May 15, 2011

Made it to Yankari and back ALIVE. I’m not going to lie, I was a bit nervous about this weekend trip before we went. The drive is about 6 hours and Yankari is in Bauchi State, which is where a lot of the political violence in Nigeria had been occurring after Presidential Elections last month. Yankuri is, fortunately, far from where the actual violence occurred, but it was just that Bauchi State is associated with all of the conflict….so it just made me a little nervous. Also, Jess “our leader” who lives here has made the drive multiple times with her husband and two girls and had prepared us before leaving that we would probably be stopped at the check points along the way. Check Points: basically two guards wo have barricaded the road off and take bribes for you to get through. Did I mention the guards have huge rifles? yah…creepy. So that was also another added worry, especially because Yankari is north of where we are now and their are chances of hostilities towards Americans the more North you go (as I mentioned before the North is predominantly Muslim). I am not saying there are hostilities, just that the chance is a little greater. The majority of the Muslim population here is extremely friendly and they love Americans. In fact, our driver Dahiru, is Muslim and is probably the most genuine friendly person I have ever met in my life….more about him later though, he really deserves his own blog…he is awesome.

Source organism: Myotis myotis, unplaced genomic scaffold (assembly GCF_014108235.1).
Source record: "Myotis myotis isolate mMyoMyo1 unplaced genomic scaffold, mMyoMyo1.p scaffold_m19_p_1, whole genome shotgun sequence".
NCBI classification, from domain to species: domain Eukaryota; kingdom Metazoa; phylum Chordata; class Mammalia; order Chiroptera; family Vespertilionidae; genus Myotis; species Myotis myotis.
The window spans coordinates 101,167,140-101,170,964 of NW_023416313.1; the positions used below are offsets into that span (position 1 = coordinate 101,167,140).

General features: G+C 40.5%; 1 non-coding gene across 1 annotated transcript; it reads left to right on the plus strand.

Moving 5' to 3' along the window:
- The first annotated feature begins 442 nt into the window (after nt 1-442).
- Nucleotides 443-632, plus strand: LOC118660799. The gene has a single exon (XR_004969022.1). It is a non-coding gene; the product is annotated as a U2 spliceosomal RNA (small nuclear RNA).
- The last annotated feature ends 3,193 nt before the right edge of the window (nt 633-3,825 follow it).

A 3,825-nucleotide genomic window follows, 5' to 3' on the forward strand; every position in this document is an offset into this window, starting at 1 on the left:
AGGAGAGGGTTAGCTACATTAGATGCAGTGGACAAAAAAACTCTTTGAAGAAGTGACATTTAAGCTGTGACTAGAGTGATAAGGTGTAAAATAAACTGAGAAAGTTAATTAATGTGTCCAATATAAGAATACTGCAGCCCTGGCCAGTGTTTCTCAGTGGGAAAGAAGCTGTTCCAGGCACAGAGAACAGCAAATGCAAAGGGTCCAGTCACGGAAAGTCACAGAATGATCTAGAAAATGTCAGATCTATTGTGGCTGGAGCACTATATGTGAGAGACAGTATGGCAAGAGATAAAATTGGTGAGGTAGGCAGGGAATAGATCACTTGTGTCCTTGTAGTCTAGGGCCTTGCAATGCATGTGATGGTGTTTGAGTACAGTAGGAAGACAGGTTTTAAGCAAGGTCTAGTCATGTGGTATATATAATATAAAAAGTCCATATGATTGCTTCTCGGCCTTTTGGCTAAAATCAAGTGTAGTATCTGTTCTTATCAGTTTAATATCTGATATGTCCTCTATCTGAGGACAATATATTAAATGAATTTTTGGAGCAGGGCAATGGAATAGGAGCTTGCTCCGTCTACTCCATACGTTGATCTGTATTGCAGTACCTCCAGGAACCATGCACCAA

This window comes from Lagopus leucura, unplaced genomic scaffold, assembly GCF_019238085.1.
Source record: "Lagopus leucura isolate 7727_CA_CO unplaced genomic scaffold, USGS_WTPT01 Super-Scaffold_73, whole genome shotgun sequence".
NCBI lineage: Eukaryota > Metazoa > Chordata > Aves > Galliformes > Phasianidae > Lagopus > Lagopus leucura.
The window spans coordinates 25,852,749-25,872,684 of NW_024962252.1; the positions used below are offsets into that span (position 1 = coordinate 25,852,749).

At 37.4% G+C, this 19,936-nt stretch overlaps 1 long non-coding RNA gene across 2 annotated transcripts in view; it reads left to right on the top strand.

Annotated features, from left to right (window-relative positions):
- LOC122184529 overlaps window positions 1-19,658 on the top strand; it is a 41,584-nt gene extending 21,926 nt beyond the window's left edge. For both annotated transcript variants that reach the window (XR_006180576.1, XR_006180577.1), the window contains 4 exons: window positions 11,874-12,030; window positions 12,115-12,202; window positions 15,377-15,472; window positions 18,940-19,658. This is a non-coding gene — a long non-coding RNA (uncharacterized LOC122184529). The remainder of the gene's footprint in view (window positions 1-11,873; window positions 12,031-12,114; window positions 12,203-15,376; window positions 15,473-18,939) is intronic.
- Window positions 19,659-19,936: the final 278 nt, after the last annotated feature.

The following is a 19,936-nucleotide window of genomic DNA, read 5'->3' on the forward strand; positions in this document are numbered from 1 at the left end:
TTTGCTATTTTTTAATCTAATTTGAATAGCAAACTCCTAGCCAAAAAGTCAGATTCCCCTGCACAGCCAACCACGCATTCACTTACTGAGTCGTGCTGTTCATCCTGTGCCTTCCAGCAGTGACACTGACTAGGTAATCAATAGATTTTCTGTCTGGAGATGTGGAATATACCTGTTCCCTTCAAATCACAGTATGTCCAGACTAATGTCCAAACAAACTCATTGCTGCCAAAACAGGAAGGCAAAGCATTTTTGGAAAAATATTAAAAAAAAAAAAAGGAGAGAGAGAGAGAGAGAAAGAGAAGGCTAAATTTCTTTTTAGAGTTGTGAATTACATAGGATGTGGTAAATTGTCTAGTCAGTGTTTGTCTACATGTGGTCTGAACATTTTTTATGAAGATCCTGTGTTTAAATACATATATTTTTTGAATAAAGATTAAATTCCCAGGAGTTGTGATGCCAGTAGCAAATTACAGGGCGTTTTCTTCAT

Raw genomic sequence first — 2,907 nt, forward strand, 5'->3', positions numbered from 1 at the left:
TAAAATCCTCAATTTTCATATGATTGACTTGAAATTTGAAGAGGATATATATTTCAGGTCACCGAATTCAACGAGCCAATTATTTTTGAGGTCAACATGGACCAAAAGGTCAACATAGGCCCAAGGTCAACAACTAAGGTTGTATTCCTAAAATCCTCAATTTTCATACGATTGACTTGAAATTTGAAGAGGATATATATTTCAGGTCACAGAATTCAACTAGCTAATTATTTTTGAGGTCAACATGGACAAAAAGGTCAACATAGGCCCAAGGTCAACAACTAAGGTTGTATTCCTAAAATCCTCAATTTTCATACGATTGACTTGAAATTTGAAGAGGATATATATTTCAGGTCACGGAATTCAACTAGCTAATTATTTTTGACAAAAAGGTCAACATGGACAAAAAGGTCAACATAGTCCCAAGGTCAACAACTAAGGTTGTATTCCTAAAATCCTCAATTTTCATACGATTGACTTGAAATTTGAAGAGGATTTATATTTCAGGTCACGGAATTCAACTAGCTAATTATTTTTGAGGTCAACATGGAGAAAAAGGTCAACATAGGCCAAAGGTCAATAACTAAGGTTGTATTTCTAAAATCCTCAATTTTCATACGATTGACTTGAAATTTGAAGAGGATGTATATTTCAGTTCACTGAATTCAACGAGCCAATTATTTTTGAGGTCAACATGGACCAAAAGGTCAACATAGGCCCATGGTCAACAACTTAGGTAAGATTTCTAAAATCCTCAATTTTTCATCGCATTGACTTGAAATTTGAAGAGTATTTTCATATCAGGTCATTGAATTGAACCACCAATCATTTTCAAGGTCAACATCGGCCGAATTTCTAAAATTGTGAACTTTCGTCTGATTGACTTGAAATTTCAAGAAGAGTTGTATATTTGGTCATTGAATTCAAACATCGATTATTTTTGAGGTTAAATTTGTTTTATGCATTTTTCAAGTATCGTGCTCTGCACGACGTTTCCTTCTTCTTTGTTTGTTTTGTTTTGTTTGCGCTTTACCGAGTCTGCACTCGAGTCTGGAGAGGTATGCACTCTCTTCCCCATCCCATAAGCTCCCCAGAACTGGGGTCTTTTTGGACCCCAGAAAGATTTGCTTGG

So, back to the trip…
We headed out on Friday around 10am, fit 11 people in the van, with little to no air conditioning, and 100+ degree weather. Again, appreciation for something as simple as air conditioner. I will never complain about being hot again, especially during the drive as I watched men push wheel barrels with 12+ gallon jugs of water from one side of a huge hill to their village on the other side. Not to mention, the water is not clean, so this really is only the first step to being able to actually drink it. The amount of work that goes into a day for most families here is ridiculous, especially in the heat….and many only make a dollar a day, if that. Most children also spent their days working to add to family income instead of going to school.